On the journey back I was impressed to see the driver and conductor were both women, and both rather attractive. A thought crossed my mind that this is how mountain men must have felt; no female company for months on end. No wonder the whorehouses did such good business! I told the conductor I was getting off at Beasdale so the train wouldn’t pass straight through and sat watching the waves on the sea and the rain lashing against the window. It was going to be a tough walk back, especially as the sun was going down (had I been able to see it of course) and the rain clouds made it even darker. I wondered whether I was going to have to resort to torchlight; not a pleasant prospect given the treacherous nature of my path ahead.
As soon as I got off the train I got my waterproofs on and started legging it back to camp, picking up my staff from where I’d stashed it (I already get enough curious looks from the neon-Gore-Tex clad crowd, without carrying my stick on the train)!
The burn through the Glen was swollen and fast and deep. Crossing it proved rather tricky, but I made it, then made it to the top of the climb, avoiding sliding back downhill. By this point it was getting rather dim and the tree cover made it even harder to see; my eyes quickly became accustomed to it though and I trudged on, knowing my camp was only another ten minutes walk away.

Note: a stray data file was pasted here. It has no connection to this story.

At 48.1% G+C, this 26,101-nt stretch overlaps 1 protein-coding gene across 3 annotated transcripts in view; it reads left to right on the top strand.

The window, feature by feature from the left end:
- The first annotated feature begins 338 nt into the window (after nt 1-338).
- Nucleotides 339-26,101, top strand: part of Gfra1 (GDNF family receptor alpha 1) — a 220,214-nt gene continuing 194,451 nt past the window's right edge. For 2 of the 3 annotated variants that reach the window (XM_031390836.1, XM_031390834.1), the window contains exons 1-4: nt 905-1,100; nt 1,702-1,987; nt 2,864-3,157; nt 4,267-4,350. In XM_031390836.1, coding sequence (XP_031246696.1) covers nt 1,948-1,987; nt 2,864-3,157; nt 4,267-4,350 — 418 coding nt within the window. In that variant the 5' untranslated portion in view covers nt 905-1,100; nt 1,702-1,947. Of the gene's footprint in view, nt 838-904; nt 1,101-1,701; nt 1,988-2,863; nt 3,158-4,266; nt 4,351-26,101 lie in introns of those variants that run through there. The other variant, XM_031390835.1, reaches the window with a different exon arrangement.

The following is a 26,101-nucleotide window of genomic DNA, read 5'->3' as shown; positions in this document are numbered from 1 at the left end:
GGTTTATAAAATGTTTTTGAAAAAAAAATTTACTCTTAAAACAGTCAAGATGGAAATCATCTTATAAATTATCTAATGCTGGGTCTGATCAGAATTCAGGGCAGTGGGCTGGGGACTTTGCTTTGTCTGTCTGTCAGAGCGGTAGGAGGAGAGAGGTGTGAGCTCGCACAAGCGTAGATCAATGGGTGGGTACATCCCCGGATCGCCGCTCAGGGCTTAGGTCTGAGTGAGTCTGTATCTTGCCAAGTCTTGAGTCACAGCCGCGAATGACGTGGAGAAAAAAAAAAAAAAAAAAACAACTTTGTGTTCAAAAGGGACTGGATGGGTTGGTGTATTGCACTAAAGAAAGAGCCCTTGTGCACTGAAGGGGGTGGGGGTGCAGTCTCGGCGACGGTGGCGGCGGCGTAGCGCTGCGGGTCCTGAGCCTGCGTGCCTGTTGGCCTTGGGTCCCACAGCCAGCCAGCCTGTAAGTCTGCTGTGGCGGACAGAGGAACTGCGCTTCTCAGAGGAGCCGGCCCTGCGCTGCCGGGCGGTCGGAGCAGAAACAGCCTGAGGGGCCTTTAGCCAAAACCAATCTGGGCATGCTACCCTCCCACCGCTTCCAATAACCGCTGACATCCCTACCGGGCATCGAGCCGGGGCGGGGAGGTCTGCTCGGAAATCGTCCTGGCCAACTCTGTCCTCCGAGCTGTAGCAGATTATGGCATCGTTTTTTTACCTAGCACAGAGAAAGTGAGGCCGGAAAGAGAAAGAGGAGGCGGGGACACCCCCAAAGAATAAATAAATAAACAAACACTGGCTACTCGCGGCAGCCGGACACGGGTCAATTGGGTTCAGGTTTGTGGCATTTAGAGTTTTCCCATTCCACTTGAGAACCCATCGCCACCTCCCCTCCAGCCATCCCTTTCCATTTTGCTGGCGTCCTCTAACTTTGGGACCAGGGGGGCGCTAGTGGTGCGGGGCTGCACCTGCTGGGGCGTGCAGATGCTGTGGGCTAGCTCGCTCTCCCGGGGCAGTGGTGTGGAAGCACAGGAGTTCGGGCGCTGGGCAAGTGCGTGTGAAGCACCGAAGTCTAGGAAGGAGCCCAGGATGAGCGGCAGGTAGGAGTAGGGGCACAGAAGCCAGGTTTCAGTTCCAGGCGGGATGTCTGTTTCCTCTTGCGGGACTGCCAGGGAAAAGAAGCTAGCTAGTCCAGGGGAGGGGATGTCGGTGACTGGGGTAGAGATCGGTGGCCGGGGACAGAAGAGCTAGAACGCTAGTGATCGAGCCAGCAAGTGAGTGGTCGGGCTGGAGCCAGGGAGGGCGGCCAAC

As I meandered down the small valley to where I’d head back upwards before reaching what I currently call home, my mind returned to the question of whether my fire would have burnt down the shelter. I was fairly sure it wouldn’t have done, I’m quite good with fire and I was hoping it would still be smouldering away, saving me from having to relight it.
Because I was thinking about this I didn’t notice the deer until I was fifty yards away. She had her head down and was merrily chewing away at the grass. I realised the wind was in my face and the sound it was making in the treetops had masked my approach.
My first thought was to question why I hadn’t put fresh batteries in my camera and hung it around my neck, tucked inside my jacket as I usually do. My next thought was to wonder whether I should strap my knife to my staff with the paracord from my pocket and have roast venison for dinner. Oh! ‘Tis my delight…!
I resisted this temptation and decided to see how close I could get, mindful of my pack snagging on branches. Five yards later she still hadn’t noticed me, carrying on her grass eating way. She was now forty five yards away; an easy bowshot and I was sure I could hit her with a spear at this range too. I carried on. Forty yards, thirty five. When I was within twenty yards I stopped; perhaps she was a geriatric deer, blind, deaf and with no sense of smell. I whistled. She looked up, ears flicking but she failed to see me, my clothes and irregular shape with the pack ensuring I blended into the background. She went back to grazing.